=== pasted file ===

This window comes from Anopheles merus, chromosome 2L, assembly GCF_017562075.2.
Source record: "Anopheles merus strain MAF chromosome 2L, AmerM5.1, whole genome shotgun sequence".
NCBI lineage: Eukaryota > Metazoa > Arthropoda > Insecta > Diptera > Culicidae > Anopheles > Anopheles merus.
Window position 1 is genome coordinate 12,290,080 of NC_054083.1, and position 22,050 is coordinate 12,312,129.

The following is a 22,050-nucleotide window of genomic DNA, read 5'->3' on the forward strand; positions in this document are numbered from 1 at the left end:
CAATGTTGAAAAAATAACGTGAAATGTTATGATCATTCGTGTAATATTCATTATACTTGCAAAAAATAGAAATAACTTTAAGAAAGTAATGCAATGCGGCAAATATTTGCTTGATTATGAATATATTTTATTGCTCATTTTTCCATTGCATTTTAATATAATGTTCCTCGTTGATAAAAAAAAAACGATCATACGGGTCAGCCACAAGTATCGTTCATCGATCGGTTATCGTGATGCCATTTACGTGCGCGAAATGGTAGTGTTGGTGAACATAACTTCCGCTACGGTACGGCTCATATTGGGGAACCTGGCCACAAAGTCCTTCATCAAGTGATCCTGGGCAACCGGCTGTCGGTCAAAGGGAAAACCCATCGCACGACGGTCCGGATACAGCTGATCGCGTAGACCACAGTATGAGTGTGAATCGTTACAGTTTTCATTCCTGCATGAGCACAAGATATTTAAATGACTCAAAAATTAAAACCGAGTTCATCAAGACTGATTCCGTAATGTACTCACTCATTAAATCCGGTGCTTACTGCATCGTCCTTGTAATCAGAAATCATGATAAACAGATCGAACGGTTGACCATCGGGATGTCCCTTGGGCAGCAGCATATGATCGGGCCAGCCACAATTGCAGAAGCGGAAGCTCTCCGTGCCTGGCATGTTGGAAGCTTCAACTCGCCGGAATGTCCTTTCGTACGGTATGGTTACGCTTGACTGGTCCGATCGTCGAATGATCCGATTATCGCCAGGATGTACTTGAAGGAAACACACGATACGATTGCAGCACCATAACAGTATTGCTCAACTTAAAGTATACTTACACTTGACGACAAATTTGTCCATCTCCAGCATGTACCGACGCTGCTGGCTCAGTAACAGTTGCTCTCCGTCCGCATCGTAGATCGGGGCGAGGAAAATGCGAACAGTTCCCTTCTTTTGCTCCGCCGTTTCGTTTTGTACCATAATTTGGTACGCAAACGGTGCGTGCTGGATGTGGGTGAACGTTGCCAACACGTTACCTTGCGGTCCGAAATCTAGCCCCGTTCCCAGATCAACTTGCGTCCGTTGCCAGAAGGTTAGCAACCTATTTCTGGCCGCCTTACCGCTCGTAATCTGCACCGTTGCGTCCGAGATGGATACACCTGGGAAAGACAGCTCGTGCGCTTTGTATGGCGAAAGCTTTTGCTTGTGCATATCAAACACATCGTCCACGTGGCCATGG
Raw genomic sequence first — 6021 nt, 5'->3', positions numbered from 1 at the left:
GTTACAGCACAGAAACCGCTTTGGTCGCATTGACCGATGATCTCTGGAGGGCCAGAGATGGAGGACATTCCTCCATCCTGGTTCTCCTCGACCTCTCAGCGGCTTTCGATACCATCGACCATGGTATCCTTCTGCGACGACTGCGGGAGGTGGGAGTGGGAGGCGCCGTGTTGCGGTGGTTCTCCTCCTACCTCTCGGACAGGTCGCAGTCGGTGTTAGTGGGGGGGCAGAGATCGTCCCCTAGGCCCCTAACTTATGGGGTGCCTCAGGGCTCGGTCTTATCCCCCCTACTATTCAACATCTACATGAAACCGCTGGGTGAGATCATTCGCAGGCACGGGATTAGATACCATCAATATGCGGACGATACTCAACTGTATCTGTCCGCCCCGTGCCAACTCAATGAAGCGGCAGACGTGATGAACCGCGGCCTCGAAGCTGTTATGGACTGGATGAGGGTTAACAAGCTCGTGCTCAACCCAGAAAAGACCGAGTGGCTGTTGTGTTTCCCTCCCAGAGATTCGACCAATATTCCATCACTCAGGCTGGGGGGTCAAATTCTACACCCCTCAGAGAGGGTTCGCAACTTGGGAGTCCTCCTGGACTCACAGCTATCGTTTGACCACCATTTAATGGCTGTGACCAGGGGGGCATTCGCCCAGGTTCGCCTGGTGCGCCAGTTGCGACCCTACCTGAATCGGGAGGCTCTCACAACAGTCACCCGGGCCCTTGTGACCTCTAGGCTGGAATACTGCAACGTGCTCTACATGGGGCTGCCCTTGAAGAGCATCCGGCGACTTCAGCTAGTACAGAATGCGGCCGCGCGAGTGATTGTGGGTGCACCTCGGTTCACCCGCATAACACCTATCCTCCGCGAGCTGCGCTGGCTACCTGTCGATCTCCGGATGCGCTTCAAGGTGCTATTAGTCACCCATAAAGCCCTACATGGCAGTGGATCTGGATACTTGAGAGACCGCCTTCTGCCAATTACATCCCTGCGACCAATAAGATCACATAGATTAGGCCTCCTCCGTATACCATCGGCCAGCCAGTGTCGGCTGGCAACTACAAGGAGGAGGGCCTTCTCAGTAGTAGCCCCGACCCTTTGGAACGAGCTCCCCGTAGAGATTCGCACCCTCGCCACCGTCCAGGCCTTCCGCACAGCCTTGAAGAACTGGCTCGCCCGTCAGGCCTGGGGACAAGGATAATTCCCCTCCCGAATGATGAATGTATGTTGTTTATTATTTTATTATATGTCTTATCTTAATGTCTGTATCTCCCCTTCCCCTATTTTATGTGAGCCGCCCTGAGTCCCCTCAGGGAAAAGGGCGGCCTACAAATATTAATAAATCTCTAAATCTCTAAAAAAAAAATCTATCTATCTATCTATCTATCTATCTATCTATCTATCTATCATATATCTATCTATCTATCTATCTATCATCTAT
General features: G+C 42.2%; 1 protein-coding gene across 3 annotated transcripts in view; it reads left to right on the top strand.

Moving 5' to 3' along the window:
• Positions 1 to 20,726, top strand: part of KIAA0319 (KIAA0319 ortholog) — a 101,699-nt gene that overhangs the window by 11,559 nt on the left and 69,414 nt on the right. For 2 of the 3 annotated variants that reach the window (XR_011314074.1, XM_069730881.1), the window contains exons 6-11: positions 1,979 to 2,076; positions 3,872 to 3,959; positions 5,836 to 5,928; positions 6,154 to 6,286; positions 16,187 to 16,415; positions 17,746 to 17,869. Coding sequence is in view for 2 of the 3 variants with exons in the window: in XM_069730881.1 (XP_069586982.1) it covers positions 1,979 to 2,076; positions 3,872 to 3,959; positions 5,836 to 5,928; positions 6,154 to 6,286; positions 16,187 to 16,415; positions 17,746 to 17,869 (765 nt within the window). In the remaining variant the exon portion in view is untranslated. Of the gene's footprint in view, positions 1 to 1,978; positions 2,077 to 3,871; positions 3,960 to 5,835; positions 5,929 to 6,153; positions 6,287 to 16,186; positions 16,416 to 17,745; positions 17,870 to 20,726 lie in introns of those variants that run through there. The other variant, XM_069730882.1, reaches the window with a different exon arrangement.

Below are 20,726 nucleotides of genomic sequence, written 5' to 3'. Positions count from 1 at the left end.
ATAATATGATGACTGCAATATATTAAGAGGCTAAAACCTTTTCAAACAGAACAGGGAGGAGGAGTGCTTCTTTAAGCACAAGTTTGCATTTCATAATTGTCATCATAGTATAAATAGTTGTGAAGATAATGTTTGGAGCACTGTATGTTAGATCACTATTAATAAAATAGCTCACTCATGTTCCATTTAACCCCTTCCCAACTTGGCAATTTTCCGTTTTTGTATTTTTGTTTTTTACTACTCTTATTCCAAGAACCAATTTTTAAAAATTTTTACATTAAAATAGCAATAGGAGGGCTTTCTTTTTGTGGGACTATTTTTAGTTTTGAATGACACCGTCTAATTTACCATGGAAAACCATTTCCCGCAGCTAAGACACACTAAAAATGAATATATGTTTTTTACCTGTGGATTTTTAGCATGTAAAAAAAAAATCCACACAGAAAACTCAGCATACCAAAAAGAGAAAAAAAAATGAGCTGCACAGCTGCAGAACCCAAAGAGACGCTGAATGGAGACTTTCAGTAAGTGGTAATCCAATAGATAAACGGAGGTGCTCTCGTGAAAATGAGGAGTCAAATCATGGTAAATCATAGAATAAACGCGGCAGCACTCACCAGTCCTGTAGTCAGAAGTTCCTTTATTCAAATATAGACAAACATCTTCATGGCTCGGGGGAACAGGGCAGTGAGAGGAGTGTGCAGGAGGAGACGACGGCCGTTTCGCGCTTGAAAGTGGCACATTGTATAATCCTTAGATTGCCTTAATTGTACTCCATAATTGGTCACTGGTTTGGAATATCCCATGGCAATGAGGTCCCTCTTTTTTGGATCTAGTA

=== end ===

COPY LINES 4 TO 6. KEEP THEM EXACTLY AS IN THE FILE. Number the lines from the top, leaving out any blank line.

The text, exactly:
Window position 1 is genome coordinate 12,290,080 of NC_054083.1, and position 22,050 is coordinate 12,312,129.

The following is a 22,050-nucleotide window of genomic DNA, read 5'->3' on the forward strand; positions in this document are numbered from 1 at the left end:
CAATGTTGAAAAAATAACGTGAAATGTTATGATCATTCGTGTAATATTCATTATACTTGCAAAAAATAGAAATAACTTTAAGAAAGTAATGCAATGCGGCAAATATTTGCTTGATTATGAATATATTTTATTGCTCATTTTTCCATTGCATTTTAATATAATGTTCCTCGTTGATAAAAAAAAAACGATCATACGGGTCAGCCACAAGTATCGTTCATCGATCGGTTATCGTGATGCCATTTACGTGCGCGAAATGGTAGTGTTGGTGAACATAACTTCCGCTACGGTACGGCTCATATTGGGGAACCTGGCCACAAAGTCCTTCATCAAGTGATCCTGGGCAACCGGCTGTCGGTCAAAGGGAAAACCCATCGCACGACGGTCCGGATACAGCTGATCGCGTAGACCACAGTATGAGTGTGAATCGTTACAGTTTTCATTCCTGCATGAGCACAAGATATTTAAATGACTCAAAAATTAAAACCGAGTTCATCAAGACTGATTCCGTAATGTACTCACTCATTAAATCCGGTGCTTACTGCATCGTCCTTGTAATCAGAAATCATGATAAACAGATCGAACGGTTGACCATCGGGATGTCCCTTGGGCAGCAGCATATGATCGGGCCAGCCACAATTGCAGAAGCGGAAGCTCTCCGTGCCTGGCATGTTGGAAGCTTCAACTCGCCGGAATGTCCTTTCGTACGGTATGGTTACGCTTGACTGGTCCGATCGTCGAATGATCCGATTATCGCCAGGATGTACTTGAAGGAAACACACGATACGATTGCAGCACCATAACAGTATTGCTCAACTTAAAGTATACTTACACTTGACGACAAATTTGTCCATCTCCAGCATGTACCGACGCTGCTGGCTCAGTAACAGTTGCTCTCCGTCCGCATCGTAGATCGGGGCGAGGAAAATGCGAACAGTTCCCTTCTTTTGCTCCGCCGTTTCGTTTTGTACCATAATTTGGTACGCAAACGGTGCGTGCTGGATGTGGGTGAACGTTGCCAACACGTTACCTTGCGGTCCGAAATCTAGCCCCGTTCCCAGATCAACTTGCGTCCGTTGCCAGAAGGTTAGCAACCTATTTCTGGCCGCCTTACCGCTCGTAATCTGCACCGTTGCGTCCGAGATGGATACACCTGGGAAAGACAGCTCGTGCGCTTTGTATGGCGAAAGCTTTTGCTTGTGCATATCAAACACATCGTCCACGTGGCCATGG